Probably one of the most obvious indicators is a conversation I partook in during breakfast with an employee of the hotel and a bunch of the local journalists who were accompanying me on this tour. The employee criticized the government as only protecting cultural heritage sites such as the Peace Hotel if they see the gain and profit in doing so. They would never, unlike the West, protect cultural relics for the sake of preserving past culture, because they are ignorant, stated said employee. The fact they were making this statement in front of a group of journalists truly surprised me; yet, upon second thought it clearly illustrates the difference between ours and the Chinese media. Where people in the West often fear us and feel unsafe about talking to us because they worry we might turn everything into a story, here it is such an unlikely possibility that people even feel safe criticizing the government. More importantly, as an employee of the hotel which is offering these people a free stay worth thousands of RMB, because of this common practice, they needn’t worry, since saying anything bad would be like shooting oneself in one’s own foot. After all, why would you be thorough, if you don’t need to be?

In this context I have to mention one of the few positive things to have come out of Mr. Xi’s rule; his war on corruption has now extended to a crackdown on media and the very common practice of companies paying for stories. It is common that journalists who attend any form of press conference receive a little red envelope for their “efforts”. While the crackdown, if effective at all, as these declarations often go ignored, might result in my not being able to enjoy as many lavish weekends in grand hotels anymore, it will hopefully do something for the quality of local journalism. After all, isn’t the bigger picture more important?

The Rings (Part 2)

So, my parents arrived safe and sound from Germany and brought with them a certain engagement ring. With China’s reputation and the additional factor that my parents had recently watched an episode of a German TV show, where a reporter managed to get the hotel staff to open the safe door simply by asking, they felt unsafe about leaving the ring in the room. After all, it would be pretty annoying to put it lightly, if it got lost now.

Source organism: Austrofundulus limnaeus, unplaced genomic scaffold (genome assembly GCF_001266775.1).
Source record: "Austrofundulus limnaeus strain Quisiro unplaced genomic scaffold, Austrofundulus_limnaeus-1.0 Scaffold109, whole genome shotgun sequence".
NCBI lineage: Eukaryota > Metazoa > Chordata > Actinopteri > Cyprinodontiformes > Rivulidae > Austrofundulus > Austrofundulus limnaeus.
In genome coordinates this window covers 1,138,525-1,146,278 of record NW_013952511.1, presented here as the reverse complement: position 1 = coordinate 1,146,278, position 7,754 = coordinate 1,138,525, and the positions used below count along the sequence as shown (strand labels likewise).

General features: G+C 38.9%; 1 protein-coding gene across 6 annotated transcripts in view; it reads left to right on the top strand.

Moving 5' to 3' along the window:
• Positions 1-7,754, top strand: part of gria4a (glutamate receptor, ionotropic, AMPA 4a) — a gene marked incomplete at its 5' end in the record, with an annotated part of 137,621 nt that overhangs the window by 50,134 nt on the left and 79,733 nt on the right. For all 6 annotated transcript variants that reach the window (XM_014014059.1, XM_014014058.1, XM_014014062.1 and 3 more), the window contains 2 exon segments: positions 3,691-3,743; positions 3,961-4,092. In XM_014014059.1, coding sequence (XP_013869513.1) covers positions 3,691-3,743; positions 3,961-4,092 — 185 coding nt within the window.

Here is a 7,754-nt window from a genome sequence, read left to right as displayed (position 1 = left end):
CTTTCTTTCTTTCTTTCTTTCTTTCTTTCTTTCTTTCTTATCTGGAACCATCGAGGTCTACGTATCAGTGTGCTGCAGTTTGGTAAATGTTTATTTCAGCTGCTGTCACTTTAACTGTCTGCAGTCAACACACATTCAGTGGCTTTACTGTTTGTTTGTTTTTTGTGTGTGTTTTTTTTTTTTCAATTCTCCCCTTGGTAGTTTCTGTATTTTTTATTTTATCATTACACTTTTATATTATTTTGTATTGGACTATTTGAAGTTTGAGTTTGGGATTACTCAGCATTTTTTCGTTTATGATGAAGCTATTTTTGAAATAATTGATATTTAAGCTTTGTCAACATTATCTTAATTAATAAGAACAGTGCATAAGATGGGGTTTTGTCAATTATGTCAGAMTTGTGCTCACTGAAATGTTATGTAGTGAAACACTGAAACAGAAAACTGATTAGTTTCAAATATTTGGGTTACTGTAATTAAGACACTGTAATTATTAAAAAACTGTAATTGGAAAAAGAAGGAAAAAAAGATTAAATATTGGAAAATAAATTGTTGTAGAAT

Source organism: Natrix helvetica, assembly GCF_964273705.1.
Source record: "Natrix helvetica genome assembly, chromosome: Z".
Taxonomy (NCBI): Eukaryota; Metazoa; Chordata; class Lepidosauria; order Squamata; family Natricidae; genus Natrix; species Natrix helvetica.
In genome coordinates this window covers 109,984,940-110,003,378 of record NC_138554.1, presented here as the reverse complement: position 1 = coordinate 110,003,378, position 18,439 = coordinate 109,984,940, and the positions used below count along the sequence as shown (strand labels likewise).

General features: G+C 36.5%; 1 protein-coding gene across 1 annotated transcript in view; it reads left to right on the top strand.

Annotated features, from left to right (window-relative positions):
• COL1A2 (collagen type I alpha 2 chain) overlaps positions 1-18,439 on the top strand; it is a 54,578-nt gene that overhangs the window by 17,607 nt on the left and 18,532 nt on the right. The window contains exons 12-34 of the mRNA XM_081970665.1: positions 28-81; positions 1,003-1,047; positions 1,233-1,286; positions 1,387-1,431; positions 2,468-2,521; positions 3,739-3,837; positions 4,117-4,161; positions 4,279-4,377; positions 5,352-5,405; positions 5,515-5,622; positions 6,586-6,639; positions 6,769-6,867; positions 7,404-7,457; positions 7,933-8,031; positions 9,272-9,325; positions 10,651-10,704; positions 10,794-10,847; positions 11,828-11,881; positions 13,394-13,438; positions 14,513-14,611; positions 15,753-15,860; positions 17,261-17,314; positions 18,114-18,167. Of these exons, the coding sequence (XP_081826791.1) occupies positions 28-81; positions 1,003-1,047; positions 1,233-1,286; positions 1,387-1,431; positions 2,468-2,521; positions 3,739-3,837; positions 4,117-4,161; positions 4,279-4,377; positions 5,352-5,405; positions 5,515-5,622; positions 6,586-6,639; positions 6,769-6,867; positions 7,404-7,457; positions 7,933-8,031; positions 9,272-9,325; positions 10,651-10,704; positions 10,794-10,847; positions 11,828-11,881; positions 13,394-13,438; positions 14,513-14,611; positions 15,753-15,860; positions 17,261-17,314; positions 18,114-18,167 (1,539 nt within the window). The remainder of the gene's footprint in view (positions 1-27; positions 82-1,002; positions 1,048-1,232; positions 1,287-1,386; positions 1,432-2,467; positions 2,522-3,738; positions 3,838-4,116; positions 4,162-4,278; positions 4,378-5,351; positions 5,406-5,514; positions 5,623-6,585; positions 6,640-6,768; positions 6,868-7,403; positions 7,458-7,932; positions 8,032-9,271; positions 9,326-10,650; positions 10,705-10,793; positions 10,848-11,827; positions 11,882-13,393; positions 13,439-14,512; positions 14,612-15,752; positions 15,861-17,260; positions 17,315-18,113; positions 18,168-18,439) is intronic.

I am very easily swayed into mild paranoia when it comes to theft, even more so in China, where petty crimes are incredibly common and no one is safe. According to official numbers issued by the Chinese People’s Court in 2012, 22 2078 cases or an equivalent of 22.51 percent of their total case number, were related to theft crimes. In actual fact, the petty theft crime rate is infinitely higher as many cases do not even make it into court for a number of reasons. A substantial factor is that in smaller cities, where corruption is rampant, the police and thieves actually know each other and often cooperate, the “man of the law” receiving a little sum from the lowly criminal as protection money, and hence there is often no point in contacting the police if your things were stolen.

Sometimes, this can lead to interesting situations, such as in Hohhot, Inner Mongolia in 2010, when we were traveling with a large group of students from our university (I had not met Mr. Li at this point yet). On what was meant to be a short break at a certain fast food chain with golden arches, one of the girls hung her handbag from the chair behind her, a rookie mistake to which many foreigners new to these realms fall victim… Long story short, her bag including Iphone, wallet but most importantly passport, were stolen. The police were called and after a four-hour wait, the bag miraculously appeared in a bin in the vicinity and was brought into the police. While all material valuables had been removed, the passport was still there.

After telling this story to Mr. Li a few years later (I often teased him with the fact that my main memory from his home city was the bag theft and our being stranded at Macci’s for four hours before embarking on what would turn into a 24-hour bus trip back to Beijing; but that is another story), he informed me that obviously the police and the thief were in cohorts, explaining that the policemen had probably informed their contacts to return the passport as this case involved a foreigner. Now, I do not want to be cynical, but one thing one has to admit in China is that no good deed goes unpunished and hence many Chinese people are not very willing to help strangers.